$224M Georgia Power rate hike likely for nuclear plant
ATLANTA (AP) — Georgia Power Co. customers are likely to pay another $224 million a year for the first of two nuclear reactors near Augusta.
The company says the proposal would raise bills for a typical residential customer by about 3%, or $3.78 a month on a bill of $122.73.
The rate increase would start after Unit 3 at Plant Vogtle begins generating electricity. The reactor is now supposed to go into service in June. Customers could be asked to pay substantially more once the fourth reactor begins generating power, now scheduled for sometime in 2023.
A $157 million rate hike, costing a typical residential customer $2.87 a month, is also set to begin on Jan. 1. That’s part of a three-year $1.77 billion plan approved by commissioners in 2019. Customers also are likely to see a third separate rate hike, to allow Georgia Power to cover higher fuel costs.
An agreement regarding the first of the new nuclear reactors was filed Wednesday by the company and Public Service Commission staffers who are tasked with protecting consumer interests. It recommends that the company get most of what it originally asked for. Commissioners, who plan to vote on a rate increase in November, aren’t bound by the agreement, but such deals are typically very influential.
Georgia Power owns 46% of the two new reactors at Plant Vogtle. The unit of Atlanta-based Southern Co. currently projects it will spend $9.2 billion, with another $3.2 billion in financing costs. Those numbers could rise as construction delays continue to mount.
The Vogtle reactors are currently projected to cost more than $27.8 billion overall, not counting the $3.68 billion that original contractor Westinghouse paid back to the owners after going bankrupt. When approved in 2012, the estimated cost was $14 billion, with the first electricity being generated in 2016.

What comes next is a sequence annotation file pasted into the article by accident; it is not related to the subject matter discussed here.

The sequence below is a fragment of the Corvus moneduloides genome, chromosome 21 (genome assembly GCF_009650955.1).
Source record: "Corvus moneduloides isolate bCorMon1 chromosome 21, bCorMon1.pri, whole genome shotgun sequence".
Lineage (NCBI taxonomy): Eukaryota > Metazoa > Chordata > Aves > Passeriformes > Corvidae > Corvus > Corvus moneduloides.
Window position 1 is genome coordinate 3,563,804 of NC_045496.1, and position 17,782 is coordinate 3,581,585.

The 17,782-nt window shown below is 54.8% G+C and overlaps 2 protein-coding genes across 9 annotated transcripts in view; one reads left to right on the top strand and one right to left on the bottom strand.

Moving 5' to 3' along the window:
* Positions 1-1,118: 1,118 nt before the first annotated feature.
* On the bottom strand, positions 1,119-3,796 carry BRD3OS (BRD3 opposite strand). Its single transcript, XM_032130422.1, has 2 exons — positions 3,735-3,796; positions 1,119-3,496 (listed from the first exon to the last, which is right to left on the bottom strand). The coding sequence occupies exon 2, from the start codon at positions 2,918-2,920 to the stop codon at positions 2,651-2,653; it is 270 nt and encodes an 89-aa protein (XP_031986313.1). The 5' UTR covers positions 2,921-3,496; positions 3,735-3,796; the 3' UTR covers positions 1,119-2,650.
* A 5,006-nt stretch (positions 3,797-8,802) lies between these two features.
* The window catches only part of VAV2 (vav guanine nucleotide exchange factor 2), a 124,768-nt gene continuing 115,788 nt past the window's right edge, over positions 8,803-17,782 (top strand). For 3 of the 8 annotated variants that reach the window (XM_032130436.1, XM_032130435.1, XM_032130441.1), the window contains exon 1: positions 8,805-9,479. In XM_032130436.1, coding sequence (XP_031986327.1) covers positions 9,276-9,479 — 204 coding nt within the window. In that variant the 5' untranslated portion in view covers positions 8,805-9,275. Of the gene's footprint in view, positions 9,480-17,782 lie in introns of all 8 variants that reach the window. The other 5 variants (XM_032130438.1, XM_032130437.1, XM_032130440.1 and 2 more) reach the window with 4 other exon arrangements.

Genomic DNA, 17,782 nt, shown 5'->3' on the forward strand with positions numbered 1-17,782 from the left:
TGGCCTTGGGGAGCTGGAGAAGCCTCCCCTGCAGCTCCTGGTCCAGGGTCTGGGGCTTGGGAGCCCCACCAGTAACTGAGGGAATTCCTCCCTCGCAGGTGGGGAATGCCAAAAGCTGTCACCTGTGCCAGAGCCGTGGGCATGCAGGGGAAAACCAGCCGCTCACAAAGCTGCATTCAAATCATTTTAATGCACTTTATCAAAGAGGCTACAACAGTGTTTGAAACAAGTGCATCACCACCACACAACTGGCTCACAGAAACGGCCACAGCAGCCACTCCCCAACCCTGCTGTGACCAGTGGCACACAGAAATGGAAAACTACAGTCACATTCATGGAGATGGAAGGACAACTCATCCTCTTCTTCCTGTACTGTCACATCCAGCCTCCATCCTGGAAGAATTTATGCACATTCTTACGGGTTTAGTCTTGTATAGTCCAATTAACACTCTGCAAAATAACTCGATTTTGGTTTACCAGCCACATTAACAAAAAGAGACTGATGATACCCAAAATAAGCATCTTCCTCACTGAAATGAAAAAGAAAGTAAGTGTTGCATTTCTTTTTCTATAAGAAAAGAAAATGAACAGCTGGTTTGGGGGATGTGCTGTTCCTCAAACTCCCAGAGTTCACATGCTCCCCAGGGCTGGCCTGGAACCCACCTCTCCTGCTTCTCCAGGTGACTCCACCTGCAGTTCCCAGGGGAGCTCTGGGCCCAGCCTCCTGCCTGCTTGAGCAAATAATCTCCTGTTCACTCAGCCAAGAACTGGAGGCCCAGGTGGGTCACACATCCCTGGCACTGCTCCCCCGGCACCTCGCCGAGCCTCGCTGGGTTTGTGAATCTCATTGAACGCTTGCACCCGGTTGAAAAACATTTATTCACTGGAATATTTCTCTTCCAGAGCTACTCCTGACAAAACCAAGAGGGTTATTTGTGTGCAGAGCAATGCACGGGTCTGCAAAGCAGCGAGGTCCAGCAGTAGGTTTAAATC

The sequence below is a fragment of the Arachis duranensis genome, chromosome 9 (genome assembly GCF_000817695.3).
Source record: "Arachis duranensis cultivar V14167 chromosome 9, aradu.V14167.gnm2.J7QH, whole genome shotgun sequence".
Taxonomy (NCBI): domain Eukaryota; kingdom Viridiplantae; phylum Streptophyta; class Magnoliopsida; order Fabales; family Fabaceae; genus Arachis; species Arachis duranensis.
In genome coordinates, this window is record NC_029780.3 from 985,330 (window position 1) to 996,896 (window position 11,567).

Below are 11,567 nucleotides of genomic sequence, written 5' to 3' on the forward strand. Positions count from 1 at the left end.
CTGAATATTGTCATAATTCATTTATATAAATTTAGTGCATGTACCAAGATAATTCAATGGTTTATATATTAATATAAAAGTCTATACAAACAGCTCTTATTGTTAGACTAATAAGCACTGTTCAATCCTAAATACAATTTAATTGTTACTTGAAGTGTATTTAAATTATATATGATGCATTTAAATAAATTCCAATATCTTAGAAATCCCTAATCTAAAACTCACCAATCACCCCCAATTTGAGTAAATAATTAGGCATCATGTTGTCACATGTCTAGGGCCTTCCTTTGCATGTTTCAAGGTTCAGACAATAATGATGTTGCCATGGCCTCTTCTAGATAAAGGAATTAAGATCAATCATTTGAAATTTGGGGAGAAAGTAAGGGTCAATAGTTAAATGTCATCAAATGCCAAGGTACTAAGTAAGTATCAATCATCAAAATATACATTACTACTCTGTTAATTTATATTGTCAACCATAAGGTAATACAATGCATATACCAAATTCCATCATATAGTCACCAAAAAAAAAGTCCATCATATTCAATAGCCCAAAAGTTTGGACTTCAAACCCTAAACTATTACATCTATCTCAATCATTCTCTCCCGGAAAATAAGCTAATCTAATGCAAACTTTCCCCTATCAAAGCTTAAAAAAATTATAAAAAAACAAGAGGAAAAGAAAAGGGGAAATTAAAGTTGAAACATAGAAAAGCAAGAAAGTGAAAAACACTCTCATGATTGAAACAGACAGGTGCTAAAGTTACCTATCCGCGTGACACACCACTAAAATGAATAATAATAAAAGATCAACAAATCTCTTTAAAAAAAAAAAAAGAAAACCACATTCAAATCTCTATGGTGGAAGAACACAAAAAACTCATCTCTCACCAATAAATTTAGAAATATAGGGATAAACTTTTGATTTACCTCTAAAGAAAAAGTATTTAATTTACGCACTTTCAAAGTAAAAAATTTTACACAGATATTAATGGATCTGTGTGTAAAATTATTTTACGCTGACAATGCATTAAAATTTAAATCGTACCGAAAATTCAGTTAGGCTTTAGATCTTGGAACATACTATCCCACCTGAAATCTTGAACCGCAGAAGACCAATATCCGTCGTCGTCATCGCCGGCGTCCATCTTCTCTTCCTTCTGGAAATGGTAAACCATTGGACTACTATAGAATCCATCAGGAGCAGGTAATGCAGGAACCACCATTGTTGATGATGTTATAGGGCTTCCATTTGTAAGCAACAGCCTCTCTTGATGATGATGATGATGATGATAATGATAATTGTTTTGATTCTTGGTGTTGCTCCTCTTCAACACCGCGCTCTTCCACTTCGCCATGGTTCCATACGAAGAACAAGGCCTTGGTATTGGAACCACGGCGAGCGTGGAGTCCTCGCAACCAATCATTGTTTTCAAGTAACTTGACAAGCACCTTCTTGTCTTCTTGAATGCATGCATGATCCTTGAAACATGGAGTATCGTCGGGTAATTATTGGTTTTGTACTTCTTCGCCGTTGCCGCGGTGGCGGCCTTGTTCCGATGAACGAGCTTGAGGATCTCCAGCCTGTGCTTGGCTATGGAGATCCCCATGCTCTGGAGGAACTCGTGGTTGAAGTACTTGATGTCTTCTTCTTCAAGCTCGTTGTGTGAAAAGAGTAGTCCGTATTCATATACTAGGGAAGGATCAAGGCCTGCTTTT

Other owners include most Georgia electric cooperatives and municipal utilities. Florida’s Jacksonville Electric Authority and some other municipal utilities and cooperatives in Florida and Alabama are also obligated to buy the nuclear power. The Georgia Public Service Commission controls rates only for Georgia Power.
In a Thursday hearing, several witnesses called for delaying or reducing the proposed rate increase.
“Rate increases are never welcome, but the timing of Vogtle 3 could not be worse,” said Jeffry Pollock, a rate consultant who testified on behalf of the Georgia Association of Manufacturers. He proposed delaying part of the increase until the beginning of 2023.
Georgia Power’s 2.6 million customers have already paid more than $3.5 billion toward the cost of Vogtle units 3 and 4 under an arrangement that’s supposed to hold down borrowing costs. But rates are still projected to rise more as the nuclear reactors are completed. Public Service Commission staff members earlier estimated that the typical customer will have paid $854 in financing costs alone by the time the Vogtle reactors are finished.
The latest agreement would allow the company to collect the $224 million a year to pay for $2.1 billion in construction costs that commissioners have already approved as prudent under the deal. Georgia Power had wanted to collect $235 million a year to pay for $2.38 billion in spending, while the staff had originally proposed allowing Georgia Power to collect $125 million.
“Staff now believes that the stipulation is in the best interest of ratepayers and the commission,” staff analyst Steven Roetger said in Wednesday’s hearing.
Georgia Power would be able to declare the unit operational once it completes testing and any needed repairs. If the unit proves unreliable or doesn’t operate as much as expected after that, the staff and company agreed that the commission could order refunds when it reviews the remaining Unit 4 costs for prudency at the end of the project.
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